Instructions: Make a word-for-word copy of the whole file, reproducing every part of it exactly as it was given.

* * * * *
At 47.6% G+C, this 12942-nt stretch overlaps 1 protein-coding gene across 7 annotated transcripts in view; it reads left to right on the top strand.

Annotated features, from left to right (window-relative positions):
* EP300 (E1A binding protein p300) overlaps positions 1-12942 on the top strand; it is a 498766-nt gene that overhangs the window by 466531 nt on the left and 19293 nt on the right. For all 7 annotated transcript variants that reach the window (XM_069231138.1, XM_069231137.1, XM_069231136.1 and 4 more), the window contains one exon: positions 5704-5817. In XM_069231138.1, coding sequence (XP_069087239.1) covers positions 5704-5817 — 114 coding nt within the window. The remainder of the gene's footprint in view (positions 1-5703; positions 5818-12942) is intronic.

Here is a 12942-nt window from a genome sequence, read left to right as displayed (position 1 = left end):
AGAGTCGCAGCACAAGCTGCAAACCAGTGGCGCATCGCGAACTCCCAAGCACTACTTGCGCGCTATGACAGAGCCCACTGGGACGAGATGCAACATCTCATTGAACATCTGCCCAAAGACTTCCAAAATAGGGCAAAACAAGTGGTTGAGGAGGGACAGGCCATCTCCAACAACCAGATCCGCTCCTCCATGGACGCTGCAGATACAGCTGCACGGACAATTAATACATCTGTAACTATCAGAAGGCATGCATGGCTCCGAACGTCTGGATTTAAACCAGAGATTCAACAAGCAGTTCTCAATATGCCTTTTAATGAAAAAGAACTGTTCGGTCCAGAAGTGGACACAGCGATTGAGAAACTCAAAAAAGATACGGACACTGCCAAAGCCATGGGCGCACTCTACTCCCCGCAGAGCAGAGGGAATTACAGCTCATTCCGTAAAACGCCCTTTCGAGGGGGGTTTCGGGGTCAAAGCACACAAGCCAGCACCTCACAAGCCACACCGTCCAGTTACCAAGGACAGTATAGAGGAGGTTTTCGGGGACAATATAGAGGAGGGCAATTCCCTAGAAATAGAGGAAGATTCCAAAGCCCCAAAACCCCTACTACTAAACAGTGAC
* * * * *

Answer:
At 47.6% G+C, this 12942-nt stretch overlaps 1 protein-coding gene across 7 annotated transcripts in view; it reads left to right on the top strand.

Annotated features, from left to right (window-relative positions):
* EP300 (E1A binding protein p300) overlaps positions 1-12942 on the top strand; it is a 498766-nt gene that overhangs the window by 466531 nt on the left and 19293 nt on the right. For all 7 annotated transcript variants that reach the window (XM_069231138.1, XM_069231137.1, XM_069231136.1 and 4 more), the window contains one exon: positions 5704-5817. In XM_069231138.1, coding sequence (XP_069087239.1) covers positions 5704-5817 — 114 coding nt within the window. The remainder of the gene's footprint in view (positions 1-5703; positions 5818-12942) is intronic.

Here is a 12942-nt window from a genome sequence, read left to right as displayed (position 1 = left end):
AGAGTCGCAGCACAAGCTGCAAACCAGTGGCGCATCGCGAACTCCCAAGCACTACTTGCGCGCTATGACAGAGCCCACTGGGACGAGATGCAACATCTCATTGAACATCTGCCCAAAGACTTCCAAAATAGGGCAAAACAAGTGGTTGAGGAGGGACAGGCCATCTCCAACAACCAGATCCGCTCCTCCATGGACGCTGCAGATACAGCTGCACGGACAATTAATACATCTGTAACTATCAGAAGGCATGCATGGCTCCGAACGTCTGGATTTAAACCAGAGATTCAACAAGCAGTTCTCAATATGCCTTTTAATGAAAAAGAACTGTTCGGTCCAGAAGTGGACACAGCGATTGAGAAACTCAAAAAAGATACGGACACTGCCAAAGCCATGGGCGCACTCTACTCCCCGCAGAGCAGAGGGAATTACAGCTCATTCCGTAAAACGCCCTTTCGAGGGGGGTTTCGGGGTCAAAGCACACAAGCCAGCACCTCACAAGCCACACCGTCCAGTTACCAAGGACAGTATAGAGGAGGTTTTCGGGGACAATATAGAGGAGGGCAATTCCCTAGAAATAGAGGAAGATTCCAAAGCCCCAAAACCCCTACTACTAAACAGTGAC